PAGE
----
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Interview with Lawrence Mitchell - 2002-07-24


Concerns about WorldCom and other corporate accounting scandals continue to wreak havoc in world markets. The stock markets continue their volatile slide and many investors wonder if they’ll have any money left. We spoke with Lawrence Mitchell, a professor of law at George Washington University, and author of the book "Corporate Irresponsibility". He spoke with “NewsLine” host David Borgida about the WorldCom bankruptcy, the current business climate focusing on short-term profits, and the need for better business ethics.

MR. BORGIDA:
Joining us to discuss all of this, George Washington University Law Professor Lawrence Mitchell. Professor Mitchell is the author of a book called "Corporate Irresponsibility," the emphasis I believe on irresponsibility. Professor, the gist of your book and your views, is it irresponsibility that is driving so many things in this corporate abuse context?

PROF. MITCHELL:
Well, yes, it is, except that the most important thing to emphasize is the source of the irresponsibility and why it's happening now. Because many people ask, we've had this great bubble market, we've had a healthy stock market, for the most part, since the Great Depression, why all this now?

And the answer to that, it seems to me, is that over the past couple of decades, for a variety of sometimes related and sometimes unrelated reasons, what we have seen develop among the American investment community, as well as among corporate executives -- and that is not unrelated -- is an extraordinary emphasis on short-term stock price maximization, a need to get the earnings up every single quarter, to get the stock price up every single quarter. And you cannot do that the old-fashioned way. You cannot do it just by earning money. No business can do that over a sustained period of time.

MR. BORGIDA:
Professor, in the business schools around the world, is the pursuit of the dollar and the yen and whatever currency we're talking about the driving force in the business world today?

PROF. MITCHELL:
Well, yes, actually. I think maybe business ethics will have a comeback, but yes. In fact, my colleagues in the business schools tell me, and people I talk to, business students and people coming out of business school, tell me that they almost don’t talk about ethics at all; they all talk about the bottom line. And that is something that has become increasingly true over the years.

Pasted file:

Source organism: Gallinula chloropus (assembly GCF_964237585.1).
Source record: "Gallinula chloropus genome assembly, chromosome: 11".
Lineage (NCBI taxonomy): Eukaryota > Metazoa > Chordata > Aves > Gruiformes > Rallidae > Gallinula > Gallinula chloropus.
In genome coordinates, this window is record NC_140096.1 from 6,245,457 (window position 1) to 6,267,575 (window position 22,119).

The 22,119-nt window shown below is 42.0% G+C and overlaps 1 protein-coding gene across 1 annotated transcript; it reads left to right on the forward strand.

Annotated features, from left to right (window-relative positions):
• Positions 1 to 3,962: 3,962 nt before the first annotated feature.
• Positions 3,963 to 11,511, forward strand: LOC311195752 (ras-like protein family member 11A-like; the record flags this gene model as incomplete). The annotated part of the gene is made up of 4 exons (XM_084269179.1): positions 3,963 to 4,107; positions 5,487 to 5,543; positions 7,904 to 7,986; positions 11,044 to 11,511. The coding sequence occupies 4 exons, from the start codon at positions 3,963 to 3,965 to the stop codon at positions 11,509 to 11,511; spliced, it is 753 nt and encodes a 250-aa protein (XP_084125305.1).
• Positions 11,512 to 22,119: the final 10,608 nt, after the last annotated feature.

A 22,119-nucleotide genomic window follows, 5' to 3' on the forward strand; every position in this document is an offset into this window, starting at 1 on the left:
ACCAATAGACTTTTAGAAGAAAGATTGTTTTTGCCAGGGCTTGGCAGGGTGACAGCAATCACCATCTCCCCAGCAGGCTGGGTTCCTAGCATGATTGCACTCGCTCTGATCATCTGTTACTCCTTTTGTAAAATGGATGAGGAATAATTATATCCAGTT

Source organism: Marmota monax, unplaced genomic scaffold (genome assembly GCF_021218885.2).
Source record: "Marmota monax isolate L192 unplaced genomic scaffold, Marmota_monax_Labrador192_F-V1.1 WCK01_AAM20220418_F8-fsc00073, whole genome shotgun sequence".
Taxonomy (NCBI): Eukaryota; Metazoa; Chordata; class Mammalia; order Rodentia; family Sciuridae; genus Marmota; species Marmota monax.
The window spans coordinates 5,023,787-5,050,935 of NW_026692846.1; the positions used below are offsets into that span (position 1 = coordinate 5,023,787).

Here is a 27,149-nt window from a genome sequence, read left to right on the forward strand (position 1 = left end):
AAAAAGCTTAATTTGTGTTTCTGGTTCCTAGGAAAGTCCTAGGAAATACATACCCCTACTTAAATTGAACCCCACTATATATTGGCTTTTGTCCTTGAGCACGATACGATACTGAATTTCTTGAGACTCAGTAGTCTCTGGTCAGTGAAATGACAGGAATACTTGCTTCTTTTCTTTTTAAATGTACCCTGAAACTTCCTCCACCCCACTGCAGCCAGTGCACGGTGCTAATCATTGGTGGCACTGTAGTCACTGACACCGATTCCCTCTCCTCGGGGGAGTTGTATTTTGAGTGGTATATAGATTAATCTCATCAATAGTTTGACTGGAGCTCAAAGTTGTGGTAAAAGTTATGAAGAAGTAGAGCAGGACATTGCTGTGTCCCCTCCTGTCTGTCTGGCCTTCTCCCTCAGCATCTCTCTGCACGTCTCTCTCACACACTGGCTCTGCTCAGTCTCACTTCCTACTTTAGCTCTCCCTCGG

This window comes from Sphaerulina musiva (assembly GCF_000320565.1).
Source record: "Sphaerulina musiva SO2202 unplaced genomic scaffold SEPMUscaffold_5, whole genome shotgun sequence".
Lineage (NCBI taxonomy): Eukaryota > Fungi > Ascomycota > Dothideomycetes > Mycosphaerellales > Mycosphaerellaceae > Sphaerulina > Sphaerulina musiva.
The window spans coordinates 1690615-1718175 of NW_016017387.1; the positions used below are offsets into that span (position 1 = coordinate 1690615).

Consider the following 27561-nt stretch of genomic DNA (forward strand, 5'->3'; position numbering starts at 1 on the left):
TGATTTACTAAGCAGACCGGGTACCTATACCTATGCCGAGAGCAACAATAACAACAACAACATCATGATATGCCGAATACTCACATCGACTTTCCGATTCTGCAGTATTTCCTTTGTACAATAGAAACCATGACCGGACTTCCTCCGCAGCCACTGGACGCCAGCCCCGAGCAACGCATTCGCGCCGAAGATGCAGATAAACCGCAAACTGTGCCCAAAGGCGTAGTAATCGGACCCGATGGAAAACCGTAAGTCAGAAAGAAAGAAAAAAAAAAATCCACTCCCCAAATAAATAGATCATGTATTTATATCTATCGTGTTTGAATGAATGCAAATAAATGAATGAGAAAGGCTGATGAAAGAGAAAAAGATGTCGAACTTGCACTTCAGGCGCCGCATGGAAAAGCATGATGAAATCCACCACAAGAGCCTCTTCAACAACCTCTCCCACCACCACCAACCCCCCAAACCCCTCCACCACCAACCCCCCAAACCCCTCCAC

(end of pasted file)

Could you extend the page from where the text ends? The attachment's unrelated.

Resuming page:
MR. BORGIDA:
Now, let's take the other side of that view, which is to say that businessmen, indeed the President of the United States and others, have said this is really just a few bad apples in the cart and it really does not represent all of the business world. What is your view about that?

PROF. MITCHELL:
I think that's true when you're talking about things like the kind of outright fraud and crime that we saw in the case of WorldCom, in the case of Global Crossing apparently, in the case of Enron apparently, Tyco -- the list gets a little long. But I think that is right. I think, for the most part, it's true that most business people, just like you and me, go to work every day and try to do their jobs the best they can. They're honest, decent people. So, in that narrow respect of criminal activity or borderline criminal activity, he is right about that.

The broader problem, though, is this short-term profit push is not just about crime, it's about stretching the accounting rules within legal limits but somehow distorting them. Managed earnings -- nobody ever talked about managing earnings 20 years ago. This is a new concept. You find it, too, for example, in promiscuous layoffs. One of the best ways to get your quarterly numbers up is to lay off a bunch of people.

The great Jack Welch partly made his name firing 125,000 workers -- 125,000 workers -- over the course of his tenure at G.E. That is an enormous amount of people. And it's incredibly dislocating. You wind up with environmental short-cutting. You wind up sometimes with product short?cutting. We saw that in the auto industry, both with Ford and Firestone. We saw it in a couple of other cases where a few dollars here or there spent would have made a slight difference in the bottom line but it would have saved lives.

MR. BORGIDA:
Let's talk for a moment or so -- we have about a minute left in the segment -- about the news, which is to say, Wednesday, the markets are surging back. How do you explain it? I know the conference committee on Capitol Hill has worked out some new legislation that would impose new penalties on corporate fraud. Is that part of the psychology that led to the surge today?

PROF. MITCHELL:
I think so. I'm tempted to say it's because the President didn't talk today, at least about this.

MR. BORGIDA:
I'm sure he would have another view on that.

PROF. MITCHELL:
I'm sure he would, and we could disagree. I think this was predictable in some respects. You've seen over the last week people talking about the market trying to find its bottom. At this point, P/E ratios are below historical averages, and there is a point at which I think, even with the uncertainty, Wall Street says, “Enough, it's time to start buying again.” All I can say is, wait till tomorrow.

MR. BORGIDA:
All right, we'll see. Professor Lawrence Mitchell, of George Washington University Law School, thanks for your views. Professor Mitchell, thanks so much for being with us.

PROF. MITCHELL:
Thank you for having me.

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